“Keep your friends close and your adversaries closer” may have been a phrase coined by Mario Puzo’s fictional Michael Corleone, but the axiom has become a staple of conflict resolution. In the corporate world, executives often find themselves at odds with factions within the rank and file—usually with those who are further away from the leadership ranks than are the “Front Office” folks. To get people on board with needed changes/improvements, the need to identify leaders among all levels of the organization becomes mission-critical, through which a sense of emotional commitment may be secured and unified.
Once such a coalition comprised of a mix of perspectives and roles is organized, it’s important to build the team into a group of “stakeholders,” whose critical infrastructure security interests (such as protecting the “Crown Jewels” or managing a merger and acquisition transition), are kept in the forefront of reinforcing the need for change throughout the organization.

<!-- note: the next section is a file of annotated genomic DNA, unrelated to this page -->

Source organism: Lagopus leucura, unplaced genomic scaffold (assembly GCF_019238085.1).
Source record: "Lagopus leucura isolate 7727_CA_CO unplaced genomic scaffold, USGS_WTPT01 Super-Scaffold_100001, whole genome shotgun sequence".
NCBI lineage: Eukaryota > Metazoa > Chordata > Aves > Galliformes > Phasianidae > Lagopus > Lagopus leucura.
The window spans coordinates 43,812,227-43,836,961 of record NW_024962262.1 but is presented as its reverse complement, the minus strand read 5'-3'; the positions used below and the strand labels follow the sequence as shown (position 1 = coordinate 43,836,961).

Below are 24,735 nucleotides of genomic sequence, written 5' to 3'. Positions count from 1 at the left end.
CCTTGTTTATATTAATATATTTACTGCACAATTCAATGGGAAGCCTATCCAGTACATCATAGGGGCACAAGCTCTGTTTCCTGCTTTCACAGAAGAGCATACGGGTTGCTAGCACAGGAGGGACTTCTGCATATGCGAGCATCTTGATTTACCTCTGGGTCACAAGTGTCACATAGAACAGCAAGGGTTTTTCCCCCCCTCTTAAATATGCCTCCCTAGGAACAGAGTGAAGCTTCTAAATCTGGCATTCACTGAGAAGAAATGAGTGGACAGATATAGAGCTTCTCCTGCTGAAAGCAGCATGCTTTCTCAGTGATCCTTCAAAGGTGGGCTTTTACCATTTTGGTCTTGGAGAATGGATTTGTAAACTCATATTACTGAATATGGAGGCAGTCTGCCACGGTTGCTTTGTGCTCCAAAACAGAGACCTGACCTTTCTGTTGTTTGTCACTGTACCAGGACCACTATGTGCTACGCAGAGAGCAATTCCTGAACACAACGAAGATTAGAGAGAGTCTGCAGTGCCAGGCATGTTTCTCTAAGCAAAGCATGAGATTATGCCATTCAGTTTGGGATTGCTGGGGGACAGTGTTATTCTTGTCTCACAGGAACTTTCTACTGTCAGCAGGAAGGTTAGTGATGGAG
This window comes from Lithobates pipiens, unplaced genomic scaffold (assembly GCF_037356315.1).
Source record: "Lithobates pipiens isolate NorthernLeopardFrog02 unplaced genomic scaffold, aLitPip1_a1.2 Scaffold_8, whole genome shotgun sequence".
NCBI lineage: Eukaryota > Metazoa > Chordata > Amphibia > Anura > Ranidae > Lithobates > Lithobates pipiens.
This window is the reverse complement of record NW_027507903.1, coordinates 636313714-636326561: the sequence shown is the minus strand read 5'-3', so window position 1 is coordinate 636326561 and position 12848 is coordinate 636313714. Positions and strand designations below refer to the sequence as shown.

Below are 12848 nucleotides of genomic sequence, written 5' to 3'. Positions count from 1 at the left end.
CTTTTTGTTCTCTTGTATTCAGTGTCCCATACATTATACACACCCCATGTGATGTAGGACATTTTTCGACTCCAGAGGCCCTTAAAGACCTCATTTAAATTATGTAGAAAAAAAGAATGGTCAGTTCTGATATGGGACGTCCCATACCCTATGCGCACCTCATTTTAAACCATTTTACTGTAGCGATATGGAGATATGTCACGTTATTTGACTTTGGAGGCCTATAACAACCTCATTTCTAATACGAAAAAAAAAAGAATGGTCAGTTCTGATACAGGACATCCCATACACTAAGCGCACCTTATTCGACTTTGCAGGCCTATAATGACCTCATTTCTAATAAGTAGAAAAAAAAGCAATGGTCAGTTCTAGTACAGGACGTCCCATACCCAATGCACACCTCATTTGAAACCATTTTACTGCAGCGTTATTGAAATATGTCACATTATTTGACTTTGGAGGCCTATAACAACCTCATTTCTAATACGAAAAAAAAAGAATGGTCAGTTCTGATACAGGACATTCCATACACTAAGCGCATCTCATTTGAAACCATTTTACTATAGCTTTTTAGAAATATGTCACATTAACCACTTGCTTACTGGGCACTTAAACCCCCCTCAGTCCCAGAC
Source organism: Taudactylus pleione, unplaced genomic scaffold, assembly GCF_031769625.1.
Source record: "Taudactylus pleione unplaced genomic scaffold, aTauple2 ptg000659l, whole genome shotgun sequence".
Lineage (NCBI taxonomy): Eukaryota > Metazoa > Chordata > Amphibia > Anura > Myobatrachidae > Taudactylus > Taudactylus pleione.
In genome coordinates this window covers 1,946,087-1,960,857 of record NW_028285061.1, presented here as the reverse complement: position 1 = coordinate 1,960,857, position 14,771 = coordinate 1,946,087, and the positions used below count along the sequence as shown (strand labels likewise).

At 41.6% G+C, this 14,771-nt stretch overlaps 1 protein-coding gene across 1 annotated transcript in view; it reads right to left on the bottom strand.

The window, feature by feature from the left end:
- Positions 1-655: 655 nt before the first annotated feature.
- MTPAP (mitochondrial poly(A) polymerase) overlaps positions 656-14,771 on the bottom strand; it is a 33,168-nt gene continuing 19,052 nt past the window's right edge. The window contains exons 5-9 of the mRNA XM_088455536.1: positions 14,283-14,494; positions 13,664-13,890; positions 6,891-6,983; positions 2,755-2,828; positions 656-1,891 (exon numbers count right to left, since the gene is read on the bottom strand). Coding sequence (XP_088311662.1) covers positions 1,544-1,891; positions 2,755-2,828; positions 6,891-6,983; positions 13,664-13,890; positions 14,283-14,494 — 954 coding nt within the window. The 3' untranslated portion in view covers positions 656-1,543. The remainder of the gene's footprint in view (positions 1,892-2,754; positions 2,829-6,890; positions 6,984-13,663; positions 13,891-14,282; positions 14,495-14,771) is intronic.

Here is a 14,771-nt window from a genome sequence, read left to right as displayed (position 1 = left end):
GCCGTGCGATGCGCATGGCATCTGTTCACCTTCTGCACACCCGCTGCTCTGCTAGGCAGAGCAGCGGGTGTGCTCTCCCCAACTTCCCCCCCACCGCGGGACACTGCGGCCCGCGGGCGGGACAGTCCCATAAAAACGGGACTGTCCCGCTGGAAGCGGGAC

4. Creating a mission-critical vision.
There’s a difference between being the “Idea Guy” and the Go-to Guy. In this fourth principle, a well-articulated strategy for what is needed (i.e., improving the SOC, moving open tickets faster through the process, establishing a comprehensive IR strategy, sun-setting old technology, etc.), is essential to successfully affecting change and improving an operation. In their “Security Atlas Guidebook,” the team at PwC describes five key disciplines a CSO-cum-Visionary needs to balance: